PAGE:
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Friday, May 20, 2022

Supervisors Could Lose Health Role

Supervisors Could Lose Health Role

By LAURENCE DARMIENTO

Staff Reporter

Assemblyman Marco Firebaugh, D-South Gate, introduced a bill last week that would wrest control of the massive Department of Health Services from the Board of Supervisors and place it in the hands of an independent health authority an idea supervisors considered and discarded earlier this year.

The Assembly Majority Floor Leader and chair of the Legislature’s Latino Caucus, Firebaugh introduced the bill in response to service cuts the board has made to help close a projected $750 million budget shortfall and the prospect the board will close Rancho Los Amigos National Rehabilitation Center in Downey.

Firebaugh said that on top of the parcel tax county voters passed last month that will funnel $168 million toward emergency services, local funding should be increased to the department, whether by raising taxes or some other means.

“The problem with the county system is that there are insufficient resources and an inability to find new resources to keep the system afloat and that is particularly a function of the political situation of the board,” he said.

A county task force that studied alternative governance of the department concluded earlier this year that a health authority might be an effective governance tool, but would not be helpful in solving the budget deficit.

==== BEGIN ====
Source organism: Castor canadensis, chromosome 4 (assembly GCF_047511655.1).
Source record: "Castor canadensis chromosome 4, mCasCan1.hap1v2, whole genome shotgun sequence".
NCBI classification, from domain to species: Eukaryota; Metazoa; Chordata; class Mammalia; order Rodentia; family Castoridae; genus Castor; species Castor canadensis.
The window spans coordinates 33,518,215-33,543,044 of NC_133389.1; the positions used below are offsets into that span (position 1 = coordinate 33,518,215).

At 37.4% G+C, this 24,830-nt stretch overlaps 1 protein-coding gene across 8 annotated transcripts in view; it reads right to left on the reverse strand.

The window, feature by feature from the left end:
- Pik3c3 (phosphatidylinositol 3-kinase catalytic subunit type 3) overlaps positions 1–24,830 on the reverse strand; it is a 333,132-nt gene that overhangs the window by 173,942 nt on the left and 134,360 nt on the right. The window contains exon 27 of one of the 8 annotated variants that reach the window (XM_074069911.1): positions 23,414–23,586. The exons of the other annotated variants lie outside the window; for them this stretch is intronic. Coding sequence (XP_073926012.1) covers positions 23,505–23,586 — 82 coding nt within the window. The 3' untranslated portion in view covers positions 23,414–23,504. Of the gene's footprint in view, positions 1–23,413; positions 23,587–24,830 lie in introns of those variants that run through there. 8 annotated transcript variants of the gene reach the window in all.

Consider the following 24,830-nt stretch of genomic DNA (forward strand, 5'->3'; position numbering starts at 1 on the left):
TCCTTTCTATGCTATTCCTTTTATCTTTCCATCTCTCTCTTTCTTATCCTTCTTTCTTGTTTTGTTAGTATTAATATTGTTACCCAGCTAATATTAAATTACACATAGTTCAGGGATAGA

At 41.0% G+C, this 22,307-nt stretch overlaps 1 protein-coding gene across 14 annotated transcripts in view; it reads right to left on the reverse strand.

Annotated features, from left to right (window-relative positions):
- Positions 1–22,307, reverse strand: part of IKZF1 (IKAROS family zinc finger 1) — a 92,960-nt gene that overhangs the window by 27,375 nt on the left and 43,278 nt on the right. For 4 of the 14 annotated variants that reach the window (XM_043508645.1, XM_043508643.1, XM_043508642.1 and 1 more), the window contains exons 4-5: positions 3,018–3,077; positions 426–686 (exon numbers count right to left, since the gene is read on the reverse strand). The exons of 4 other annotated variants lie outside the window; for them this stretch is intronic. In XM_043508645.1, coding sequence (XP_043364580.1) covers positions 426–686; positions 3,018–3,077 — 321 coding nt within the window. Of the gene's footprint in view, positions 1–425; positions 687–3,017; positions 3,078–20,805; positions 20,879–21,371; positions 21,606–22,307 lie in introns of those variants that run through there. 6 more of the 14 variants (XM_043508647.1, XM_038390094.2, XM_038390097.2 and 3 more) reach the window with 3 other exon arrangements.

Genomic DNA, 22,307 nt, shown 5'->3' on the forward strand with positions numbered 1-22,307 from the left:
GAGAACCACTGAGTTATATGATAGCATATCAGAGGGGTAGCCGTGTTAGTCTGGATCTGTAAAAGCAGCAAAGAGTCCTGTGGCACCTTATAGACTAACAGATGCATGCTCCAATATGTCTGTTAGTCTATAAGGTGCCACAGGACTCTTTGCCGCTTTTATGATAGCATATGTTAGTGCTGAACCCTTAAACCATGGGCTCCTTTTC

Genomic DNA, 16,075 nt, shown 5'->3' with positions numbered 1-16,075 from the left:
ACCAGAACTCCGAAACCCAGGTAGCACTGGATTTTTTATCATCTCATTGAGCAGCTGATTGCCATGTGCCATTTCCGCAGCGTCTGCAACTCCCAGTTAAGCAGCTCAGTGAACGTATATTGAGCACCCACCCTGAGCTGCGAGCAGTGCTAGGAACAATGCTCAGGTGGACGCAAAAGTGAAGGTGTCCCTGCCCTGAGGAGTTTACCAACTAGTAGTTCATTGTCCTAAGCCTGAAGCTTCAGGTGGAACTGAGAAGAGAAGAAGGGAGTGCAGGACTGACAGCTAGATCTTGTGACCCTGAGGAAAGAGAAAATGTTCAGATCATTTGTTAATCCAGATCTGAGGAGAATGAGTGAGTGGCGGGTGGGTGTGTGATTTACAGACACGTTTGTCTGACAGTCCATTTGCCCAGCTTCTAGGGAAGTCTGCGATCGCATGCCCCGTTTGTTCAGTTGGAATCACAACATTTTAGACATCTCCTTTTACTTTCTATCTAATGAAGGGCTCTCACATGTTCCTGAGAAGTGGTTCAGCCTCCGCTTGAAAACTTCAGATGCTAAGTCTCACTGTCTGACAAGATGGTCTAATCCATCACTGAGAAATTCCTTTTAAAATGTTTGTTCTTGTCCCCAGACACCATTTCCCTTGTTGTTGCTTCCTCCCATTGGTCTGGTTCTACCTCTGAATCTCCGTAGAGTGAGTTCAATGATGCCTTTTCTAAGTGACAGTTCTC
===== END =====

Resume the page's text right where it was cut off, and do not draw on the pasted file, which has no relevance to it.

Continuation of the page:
The idea was shelved and the county has pushed ahead with a plan that involves cuts of clinics and other services, as well as the passage of the local parcel tax. County and state officials also plan to meet with Bush Administration officials this week on a federal bailout package that could total $700 million over five years but would still call for service cuts.

An aide to Supervisor Gloria Molina rejected the idea that a health authority would have an easier time raising funds. “We have basically turned over every rock and squeezed out every penny to maintain the system we have today,” said Miguel Santana.

Gil Ojeda, director of the California Program on Access to Care, a University of California think tank, said he viewed the bill as a move by Los Angeles County and Latino legislators to insert themselves in the debate of how to reorganize the county system.

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